Technology is a means, not an end, toward creating business excellence. It can be no different with digital technologies.
Yes, that’s the guiding principle—embrace it to ensure that your Digital endeavors are on the right track! “Will it lead to a business excellence for my enterprise?” ask yourself pointedly. If not, then pause for a while and rethink how you could you make the digital investments add to your business capabilities and competitive strengths.
From my ongoing interactions with enterprises, I have found that excellent enterprises are highly aware of the precise potentials of ‘digital’ for their respective usage, and they exploit it in a planned manner. There is no reason why you could not be doing that as well. After all, great enterprises are built on their capabilities to defend a market leadership or emerge as a formidable challenger.
So what are some of the red flags to look for and what course corrections are needed to ascertain that your digital run is on the right track? Well, there could be several, but the following three are the critical ones:
#1. It’s the CIO’s KRA: Alarmingly, a deep belief runs in corporate structures that digital is a functional issue pertaining to IT and hence the CIO is responsible. That surely is, but only from the perspective of creating the technology platform to drive the relevant digital initiatives. The demand—and the drive—should primarily come from the functional heads, influenced by their respective needs for building new capabilities that lead to excellence, within their departments and for the enterprise. Technology may be a functional issue; excellence is not.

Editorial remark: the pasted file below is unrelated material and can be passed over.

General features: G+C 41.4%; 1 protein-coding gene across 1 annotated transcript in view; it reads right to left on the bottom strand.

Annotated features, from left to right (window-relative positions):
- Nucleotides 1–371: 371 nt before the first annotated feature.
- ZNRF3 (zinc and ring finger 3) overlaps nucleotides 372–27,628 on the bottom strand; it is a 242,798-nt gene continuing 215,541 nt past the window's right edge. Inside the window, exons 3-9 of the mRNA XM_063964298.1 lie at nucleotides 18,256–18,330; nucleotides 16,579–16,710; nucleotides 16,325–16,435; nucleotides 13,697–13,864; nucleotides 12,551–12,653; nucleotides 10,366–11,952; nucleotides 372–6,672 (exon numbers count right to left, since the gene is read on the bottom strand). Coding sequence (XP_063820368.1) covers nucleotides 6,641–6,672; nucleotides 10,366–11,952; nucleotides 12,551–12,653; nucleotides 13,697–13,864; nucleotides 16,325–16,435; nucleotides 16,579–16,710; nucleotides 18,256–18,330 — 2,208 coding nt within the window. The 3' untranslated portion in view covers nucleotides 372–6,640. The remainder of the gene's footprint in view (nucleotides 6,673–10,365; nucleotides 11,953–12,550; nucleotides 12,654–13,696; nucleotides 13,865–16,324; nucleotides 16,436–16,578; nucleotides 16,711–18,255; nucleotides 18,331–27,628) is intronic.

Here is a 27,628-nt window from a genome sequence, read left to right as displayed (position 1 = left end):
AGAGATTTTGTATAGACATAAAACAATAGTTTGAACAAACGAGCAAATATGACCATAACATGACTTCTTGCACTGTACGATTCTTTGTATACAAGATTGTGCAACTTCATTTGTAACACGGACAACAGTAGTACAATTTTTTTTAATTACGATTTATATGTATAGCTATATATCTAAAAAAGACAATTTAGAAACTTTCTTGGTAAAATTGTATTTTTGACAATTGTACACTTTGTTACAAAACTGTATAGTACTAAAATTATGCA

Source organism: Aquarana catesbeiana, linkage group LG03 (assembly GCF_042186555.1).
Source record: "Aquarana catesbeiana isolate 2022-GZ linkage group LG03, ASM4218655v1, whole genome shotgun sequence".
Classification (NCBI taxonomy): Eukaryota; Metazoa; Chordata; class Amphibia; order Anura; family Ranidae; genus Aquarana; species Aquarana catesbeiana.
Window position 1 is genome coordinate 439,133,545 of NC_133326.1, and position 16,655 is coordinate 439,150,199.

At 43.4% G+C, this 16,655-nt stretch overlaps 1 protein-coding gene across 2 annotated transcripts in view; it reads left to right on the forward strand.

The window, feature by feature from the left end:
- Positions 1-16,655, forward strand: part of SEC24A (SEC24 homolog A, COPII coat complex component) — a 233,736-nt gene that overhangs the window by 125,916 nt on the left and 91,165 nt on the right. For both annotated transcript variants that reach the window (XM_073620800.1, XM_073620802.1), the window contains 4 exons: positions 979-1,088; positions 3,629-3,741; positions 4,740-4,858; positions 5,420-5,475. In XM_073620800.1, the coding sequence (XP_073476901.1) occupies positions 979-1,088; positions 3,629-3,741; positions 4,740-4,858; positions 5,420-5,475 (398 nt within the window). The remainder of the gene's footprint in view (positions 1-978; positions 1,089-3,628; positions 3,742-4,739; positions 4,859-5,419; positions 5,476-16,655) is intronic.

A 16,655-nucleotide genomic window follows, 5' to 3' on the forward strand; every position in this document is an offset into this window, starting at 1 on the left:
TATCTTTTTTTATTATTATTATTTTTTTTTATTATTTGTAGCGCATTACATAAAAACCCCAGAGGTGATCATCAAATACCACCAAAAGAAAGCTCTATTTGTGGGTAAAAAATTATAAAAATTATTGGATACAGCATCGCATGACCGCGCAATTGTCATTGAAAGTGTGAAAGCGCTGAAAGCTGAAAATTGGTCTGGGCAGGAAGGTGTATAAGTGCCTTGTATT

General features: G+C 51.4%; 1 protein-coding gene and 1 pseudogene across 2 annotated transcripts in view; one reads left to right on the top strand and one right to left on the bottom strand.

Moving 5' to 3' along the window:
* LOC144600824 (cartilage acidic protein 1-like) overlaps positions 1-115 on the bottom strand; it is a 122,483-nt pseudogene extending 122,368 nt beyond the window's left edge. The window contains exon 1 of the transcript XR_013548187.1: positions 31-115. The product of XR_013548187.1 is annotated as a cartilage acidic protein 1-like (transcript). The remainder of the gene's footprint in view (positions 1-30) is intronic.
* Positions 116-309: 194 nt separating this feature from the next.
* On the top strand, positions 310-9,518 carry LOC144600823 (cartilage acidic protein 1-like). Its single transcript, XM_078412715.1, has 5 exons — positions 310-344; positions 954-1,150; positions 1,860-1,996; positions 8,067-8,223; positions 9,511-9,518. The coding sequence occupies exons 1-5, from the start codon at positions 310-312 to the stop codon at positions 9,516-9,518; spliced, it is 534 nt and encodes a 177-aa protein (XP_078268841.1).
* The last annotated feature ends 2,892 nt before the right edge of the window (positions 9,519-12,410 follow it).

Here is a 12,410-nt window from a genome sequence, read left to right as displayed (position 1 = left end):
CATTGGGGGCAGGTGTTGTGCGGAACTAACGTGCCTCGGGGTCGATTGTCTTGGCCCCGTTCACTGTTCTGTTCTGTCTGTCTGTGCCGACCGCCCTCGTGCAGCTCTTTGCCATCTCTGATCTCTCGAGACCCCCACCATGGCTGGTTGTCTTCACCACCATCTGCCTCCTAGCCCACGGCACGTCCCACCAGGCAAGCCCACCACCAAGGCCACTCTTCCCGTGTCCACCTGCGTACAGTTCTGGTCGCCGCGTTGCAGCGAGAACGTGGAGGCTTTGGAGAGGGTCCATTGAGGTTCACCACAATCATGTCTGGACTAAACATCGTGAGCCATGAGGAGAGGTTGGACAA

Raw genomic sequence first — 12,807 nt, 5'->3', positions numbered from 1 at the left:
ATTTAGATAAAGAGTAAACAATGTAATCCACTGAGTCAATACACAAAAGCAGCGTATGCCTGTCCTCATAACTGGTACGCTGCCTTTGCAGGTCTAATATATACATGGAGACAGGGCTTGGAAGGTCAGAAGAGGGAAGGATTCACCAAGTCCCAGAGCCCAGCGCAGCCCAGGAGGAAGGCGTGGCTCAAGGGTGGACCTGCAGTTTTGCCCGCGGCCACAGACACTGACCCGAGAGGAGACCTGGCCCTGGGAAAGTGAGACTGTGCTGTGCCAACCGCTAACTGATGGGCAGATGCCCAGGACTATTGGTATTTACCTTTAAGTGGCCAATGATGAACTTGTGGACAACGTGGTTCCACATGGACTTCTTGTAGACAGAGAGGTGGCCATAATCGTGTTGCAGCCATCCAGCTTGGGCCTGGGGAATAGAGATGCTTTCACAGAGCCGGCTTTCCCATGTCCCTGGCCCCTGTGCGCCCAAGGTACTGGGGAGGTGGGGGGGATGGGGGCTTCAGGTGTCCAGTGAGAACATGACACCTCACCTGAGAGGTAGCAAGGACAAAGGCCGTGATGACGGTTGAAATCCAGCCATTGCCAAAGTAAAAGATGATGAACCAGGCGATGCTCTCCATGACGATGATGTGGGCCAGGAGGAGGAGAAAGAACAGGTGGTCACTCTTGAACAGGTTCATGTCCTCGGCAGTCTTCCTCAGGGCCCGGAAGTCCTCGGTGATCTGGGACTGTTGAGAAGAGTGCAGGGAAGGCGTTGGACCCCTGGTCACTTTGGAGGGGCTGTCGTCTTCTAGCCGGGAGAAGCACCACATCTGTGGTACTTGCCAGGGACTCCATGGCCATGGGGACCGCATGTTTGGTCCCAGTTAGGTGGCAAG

#2. Digital is an IT asset: IT is generally seen and discussed in terms of assets such as servers, desktops, software, printers, cloud, et al. It should rather be seen as set of functionalities that provide leverage for the business leaders. The process of leveraging digital IT for building capabilities and excellence is a domain of business and IT alignment. The concept of alignment between the business and IT is a complex construct defined in terms of structural, relational and technical aspects. In the dialogue between business and IT (discussed below), the content should revolve around functionalities and competencies instead of the assets. I generally advise CIOs to market IT internally in terms of what IT can do for the business and not in terms of technology jargons.
#3. A debate… err what? It surprises me to see that issues of business relevance and financial justification are seldom brought to the center of a debate for resolution. Business should demand what it needs rather than allowing IT to push what it has built. It may be unnerving for the CIO to play in an arena where the business has a higher say, but then this is how it should be. It also puts equal onus on the business leaders to participate in the discussions related to IT and take lead in defining application of digital in their respective functional domains. That’s missing in many enterprises, primarily because the content of the dialogue between business and IT is not right.
I have seen that ‘excellent’ enterprises put business first and then IT aligns with the mandate of creating an enterprise that is competitive and agile. Digital IT and business excellence are mutually co-creating forces.
Excellence is a result of leadership quality, process quality, technology use, resourcefulness and people. That puts many aspects together into one holistic perspective. The endeavor to build an excellent enterprise, therefore, automatically sets the right context for digital.
Digital is an essential element in building an excellent enterprise but it must fit the broader context and the focus must largely remain on business. Doing so will help address many issues faced by contemporary enterprises in their digital journeys. Excellence is the endeavor that ‘digital’ must strive for.